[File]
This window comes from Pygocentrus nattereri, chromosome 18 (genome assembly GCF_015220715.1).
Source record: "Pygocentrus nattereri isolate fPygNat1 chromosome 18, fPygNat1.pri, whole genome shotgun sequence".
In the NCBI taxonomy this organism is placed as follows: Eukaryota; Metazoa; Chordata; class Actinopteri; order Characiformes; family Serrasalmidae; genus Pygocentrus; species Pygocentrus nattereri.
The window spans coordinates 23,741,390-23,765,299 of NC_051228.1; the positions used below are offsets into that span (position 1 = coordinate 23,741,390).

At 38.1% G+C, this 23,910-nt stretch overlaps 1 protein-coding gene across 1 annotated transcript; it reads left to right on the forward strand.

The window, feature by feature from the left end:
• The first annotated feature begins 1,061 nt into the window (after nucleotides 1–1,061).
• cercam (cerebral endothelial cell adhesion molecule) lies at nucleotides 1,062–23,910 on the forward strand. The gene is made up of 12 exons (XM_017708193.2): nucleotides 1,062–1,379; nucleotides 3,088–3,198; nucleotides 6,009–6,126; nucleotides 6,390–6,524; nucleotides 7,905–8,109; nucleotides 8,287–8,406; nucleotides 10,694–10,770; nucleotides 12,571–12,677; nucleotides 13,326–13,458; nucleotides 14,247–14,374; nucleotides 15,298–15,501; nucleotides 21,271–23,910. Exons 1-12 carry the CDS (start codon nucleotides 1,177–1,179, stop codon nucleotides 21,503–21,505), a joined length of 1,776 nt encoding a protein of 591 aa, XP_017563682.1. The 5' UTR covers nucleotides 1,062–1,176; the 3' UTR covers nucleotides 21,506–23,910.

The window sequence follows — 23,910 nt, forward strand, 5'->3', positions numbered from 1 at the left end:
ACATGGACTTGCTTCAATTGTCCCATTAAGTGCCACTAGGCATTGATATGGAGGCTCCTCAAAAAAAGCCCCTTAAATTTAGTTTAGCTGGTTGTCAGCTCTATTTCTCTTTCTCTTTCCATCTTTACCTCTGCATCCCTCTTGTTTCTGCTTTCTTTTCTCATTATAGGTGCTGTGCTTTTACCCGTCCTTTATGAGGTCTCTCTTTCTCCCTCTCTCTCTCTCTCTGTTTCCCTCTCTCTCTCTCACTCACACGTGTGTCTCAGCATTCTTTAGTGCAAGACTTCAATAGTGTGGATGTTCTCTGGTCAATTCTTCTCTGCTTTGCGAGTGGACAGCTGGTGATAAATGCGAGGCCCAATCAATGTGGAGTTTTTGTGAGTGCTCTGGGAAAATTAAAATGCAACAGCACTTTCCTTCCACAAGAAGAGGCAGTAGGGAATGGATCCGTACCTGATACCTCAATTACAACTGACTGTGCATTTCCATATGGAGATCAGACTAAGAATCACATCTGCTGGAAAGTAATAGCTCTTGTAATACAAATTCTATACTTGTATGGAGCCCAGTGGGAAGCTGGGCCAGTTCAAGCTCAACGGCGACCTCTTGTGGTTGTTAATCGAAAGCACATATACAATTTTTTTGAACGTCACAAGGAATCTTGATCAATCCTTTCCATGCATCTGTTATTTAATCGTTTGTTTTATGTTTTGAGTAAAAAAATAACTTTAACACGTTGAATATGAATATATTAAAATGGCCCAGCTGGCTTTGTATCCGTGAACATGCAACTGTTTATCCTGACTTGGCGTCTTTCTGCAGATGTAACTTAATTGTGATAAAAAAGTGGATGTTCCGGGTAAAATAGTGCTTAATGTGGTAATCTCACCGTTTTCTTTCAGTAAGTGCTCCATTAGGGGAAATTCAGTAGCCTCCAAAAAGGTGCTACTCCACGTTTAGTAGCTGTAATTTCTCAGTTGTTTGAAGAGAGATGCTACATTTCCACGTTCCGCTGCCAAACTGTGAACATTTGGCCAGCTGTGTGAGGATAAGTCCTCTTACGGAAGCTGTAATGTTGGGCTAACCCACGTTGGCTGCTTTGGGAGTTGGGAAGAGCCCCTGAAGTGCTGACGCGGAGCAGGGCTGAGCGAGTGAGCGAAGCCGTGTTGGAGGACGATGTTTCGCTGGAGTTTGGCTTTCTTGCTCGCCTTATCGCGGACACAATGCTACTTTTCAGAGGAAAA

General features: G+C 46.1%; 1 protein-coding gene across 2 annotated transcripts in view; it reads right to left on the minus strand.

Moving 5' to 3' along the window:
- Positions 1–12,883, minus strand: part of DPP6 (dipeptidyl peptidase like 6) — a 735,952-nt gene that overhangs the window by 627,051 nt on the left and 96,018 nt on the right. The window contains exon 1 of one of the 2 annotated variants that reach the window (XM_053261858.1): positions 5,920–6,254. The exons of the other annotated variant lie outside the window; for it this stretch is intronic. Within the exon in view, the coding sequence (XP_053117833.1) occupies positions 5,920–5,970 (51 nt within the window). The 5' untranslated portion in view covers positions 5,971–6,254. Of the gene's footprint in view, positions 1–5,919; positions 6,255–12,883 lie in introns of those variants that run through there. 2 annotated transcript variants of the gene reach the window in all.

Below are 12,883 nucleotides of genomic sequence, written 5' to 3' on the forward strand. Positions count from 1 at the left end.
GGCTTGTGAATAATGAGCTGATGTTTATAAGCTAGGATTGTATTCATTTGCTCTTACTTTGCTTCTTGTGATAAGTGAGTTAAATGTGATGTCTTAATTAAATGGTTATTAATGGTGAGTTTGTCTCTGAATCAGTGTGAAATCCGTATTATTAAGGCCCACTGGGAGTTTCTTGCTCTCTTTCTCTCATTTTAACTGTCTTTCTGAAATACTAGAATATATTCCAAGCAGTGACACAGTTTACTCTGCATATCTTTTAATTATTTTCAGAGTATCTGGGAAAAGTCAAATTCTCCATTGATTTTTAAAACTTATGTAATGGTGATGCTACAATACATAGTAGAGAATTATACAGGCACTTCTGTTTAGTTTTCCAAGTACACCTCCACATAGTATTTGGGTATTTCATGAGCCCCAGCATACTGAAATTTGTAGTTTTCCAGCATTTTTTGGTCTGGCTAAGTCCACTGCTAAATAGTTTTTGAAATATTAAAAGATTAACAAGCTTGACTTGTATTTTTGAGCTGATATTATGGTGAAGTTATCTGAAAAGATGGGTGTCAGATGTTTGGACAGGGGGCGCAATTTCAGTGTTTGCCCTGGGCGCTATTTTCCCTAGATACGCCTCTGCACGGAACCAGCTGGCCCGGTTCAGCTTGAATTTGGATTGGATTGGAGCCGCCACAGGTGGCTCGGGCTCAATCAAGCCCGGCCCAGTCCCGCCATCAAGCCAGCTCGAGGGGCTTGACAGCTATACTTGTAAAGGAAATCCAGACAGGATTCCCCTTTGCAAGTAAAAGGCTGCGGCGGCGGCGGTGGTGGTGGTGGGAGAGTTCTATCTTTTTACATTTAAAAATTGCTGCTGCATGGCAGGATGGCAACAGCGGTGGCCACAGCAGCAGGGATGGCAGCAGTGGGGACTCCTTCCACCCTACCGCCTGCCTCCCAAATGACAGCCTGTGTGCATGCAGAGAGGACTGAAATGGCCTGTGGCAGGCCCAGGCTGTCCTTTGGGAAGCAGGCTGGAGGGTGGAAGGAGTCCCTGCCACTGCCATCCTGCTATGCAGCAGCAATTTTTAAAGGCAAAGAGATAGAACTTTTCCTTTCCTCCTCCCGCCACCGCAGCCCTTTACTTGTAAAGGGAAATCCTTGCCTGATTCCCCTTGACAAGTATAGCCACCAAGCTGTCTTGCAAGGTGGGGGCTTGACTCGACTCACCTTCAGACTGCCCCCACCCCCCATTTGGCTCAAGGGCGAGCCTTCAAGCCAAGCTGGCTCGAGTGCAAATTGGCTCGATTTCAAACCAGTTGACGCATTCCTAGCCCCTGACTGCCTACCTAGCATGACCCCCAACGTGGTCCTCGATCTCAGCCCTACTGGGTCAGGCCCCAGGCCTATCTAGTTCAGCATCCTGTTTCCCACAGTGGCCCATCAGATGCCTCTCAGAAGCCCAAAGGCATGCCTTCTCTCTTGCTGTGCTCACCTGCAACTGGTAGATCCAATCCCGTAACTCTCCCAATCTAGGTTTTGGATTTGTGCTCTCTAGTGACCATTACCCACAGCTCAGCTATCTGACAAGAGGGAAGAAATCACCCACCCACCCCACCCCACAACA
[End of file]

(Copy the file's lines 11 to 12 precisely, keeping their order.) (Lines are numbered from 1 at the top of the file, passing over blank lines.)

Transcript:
General features: G+C 46.1%; 1 protein-coding gene across 2 annotated transcripts in view; it reads right to left on the minus strand.

Moving 5' to 3' along the window: